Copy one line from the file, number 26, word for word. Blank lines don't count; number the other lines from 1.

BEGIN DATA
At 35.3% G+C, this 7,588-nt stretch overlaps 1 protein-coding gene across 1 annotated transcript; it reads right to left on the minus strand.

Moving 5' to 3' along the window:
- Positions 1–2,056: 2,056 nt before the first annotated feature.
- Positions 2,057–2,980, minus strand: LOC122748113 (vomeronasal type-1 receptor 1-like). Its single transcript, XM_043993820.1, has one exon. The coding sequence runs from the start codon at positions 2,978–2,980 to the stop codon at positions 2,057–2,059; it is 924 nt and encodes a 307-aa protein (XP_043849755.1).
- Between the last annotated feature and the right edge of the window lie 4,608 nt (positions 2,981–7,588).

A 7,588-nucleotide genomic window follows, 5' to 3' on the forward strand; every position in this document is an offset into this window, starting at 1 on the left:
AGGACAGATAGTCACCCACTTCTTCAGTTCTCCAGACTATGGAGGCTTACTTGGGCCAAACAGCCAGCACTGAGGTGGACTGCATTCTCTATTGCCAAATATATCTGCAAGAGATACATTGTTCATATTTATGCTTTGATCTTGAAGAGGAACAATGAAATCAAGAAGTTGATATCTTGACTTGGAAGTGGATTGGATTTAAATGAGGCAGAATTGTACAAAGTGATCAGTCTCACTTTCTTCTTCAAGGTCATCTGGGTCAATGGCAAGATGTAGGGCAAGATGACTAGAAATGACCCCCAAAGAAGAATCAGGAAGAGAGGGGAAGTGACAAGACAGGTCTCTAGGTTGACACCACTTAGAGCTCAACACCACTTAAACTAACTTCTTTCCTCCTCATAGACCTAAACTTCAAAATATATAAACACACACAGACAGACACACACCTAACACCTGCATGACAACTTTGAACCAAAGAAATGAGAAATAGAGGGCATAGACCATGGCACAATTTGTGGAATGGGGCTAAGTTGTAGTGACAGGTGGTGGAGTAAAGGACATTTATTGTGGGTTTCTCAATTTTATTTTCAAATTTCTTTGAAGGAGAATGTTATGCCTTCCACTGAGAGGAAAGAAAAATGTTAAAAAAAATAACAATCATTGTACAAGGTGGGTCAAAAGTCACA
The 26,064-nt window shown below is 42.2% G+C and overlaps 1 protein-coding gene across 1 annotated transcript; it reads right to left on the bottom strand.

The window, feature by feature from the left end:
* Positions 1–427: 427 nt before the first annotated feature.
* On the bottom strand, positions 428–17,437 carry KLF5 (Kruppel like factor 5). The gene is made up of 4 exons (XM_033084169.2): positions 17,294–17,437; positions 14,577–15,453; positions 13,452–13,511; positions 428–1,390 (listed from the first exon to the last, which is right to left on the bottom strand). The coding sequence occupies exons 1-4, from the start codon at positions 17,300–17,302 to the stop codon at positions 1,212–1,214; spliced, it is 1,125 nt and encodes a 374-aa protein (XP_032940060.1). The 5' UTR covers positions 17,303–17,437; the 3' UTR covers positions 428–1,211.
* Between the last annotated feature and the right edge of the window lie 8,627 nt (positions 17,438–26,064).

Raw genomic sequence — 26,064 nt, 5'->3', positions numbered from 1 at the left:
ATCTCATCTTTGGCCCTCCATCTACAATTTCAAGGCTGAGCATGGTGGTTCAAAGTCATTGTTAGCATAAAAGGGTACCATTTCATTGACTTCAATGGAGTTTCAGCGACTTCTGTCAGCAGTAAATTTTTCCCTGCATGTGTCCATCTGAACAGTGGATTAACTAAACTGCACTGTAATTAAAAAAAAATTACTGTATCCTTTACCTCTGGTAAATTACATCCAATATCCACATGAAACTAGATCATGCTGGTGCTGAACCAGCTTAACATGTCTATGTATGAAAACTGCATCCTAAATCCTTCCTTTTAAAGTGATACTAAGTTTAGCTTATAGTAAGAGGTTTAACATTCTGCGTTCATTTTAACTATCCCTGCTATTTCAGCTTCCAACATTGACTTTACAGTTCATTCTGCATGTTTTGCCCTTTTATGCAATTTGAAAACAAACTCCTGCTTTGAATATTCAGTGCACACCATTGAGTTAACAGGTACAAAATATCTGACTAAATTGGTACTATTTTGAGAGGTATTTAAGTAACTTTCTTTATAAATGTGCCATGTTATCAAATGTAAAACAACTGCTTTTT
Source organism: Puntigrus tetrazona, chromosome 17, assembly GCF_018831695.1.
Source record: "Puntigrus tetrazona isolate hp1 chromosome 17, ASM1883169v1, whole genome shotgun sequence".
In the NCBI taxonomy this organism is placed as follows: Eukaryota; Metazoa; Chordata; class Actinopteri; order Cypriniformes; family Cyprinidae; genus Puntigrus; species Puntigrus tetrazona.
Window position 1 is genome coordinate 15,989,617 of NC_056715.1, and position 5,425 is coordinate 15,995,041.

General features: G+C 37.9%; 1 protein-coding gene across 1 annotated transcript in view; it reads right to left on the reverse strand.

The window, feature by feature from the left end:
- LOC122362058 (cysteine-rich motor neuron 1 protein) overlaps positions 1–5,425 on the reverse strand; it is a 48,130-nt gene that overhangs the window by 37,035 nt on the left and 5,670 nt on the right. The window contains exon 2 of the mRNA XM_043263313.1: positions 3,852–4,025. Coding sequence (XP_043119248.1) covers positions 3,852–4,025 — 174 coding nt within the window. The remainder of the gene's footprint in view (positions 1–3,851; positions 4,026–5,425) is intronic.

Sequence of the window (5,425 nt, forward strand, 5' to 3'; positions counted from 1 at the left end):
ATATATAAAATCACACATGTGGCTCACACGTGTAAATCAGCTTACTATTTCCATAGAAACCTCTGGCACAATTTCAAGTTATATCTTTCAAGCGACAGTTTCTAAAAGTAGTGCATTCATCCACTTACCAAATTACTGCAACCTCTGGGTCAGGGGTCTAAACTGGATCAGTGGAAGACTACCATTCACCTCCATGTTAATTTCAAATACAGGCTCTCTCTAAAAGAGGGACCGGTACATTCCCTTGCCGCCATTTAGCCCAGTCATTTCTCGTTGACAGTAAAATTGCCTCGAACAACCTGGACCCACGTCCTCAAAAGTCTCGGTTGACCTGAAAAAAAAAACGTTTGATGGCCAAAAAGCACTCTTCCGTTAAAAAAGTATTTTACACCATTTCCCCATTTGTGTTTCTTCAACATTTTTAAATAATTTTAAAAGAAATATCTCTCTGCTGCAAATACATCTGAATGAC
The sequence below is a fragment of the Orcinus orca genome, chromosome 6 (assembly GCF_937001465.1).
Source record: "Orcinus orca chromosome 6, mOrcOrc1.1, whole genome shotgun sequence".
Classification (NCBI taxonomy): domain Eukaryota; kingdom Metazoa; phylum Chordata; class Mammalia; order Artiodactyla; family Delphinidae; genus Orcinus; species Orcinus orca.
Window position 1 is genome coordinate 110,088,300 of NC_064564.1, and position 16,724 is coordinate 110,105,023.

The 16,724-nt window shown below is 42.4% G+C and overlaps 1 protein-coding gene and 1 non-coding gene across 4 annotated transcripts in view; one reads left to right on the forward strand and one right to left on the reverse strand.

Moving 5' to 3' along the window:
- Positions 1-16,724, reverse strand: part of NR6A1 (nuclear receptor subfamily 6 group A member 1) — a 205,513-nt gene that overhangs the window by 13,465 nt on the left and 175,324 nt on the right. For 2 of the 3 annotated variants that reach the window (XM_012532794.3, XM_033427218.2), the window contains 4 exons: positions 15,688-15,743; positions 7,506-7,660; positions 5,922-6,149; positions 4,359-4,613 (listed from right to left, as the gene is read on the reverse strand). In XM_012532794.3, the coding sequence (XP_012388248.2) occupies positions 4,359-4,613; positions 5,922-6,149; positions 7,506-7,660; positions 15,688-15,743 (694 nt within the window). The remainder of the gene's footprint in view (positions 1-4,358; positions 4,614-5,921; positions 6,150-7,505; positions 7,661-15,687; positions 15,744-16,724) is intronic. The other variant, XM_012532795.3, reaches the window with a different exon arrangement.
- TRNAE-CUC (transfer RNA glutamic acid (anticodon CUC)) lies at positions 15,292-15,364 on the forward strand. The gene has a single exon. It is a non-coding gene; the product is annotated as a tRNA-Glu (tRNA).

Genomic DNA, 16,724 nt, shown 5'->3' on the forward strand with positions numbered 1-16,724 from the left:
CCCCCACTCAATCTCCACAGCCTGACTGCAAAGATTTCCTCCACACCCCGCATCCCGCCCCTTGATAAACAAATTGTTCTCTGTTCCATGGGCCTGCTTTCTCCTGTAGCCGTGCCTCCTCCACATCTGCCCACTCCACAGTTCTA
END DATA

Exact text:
Classification (NCBI taxonomy): domain Eukaryota; kingdom Metazoa; phylum Chordata; class Mammalia; order Artiodactyla; family Delphinidae; genus Orcinus; species Orcinus orca.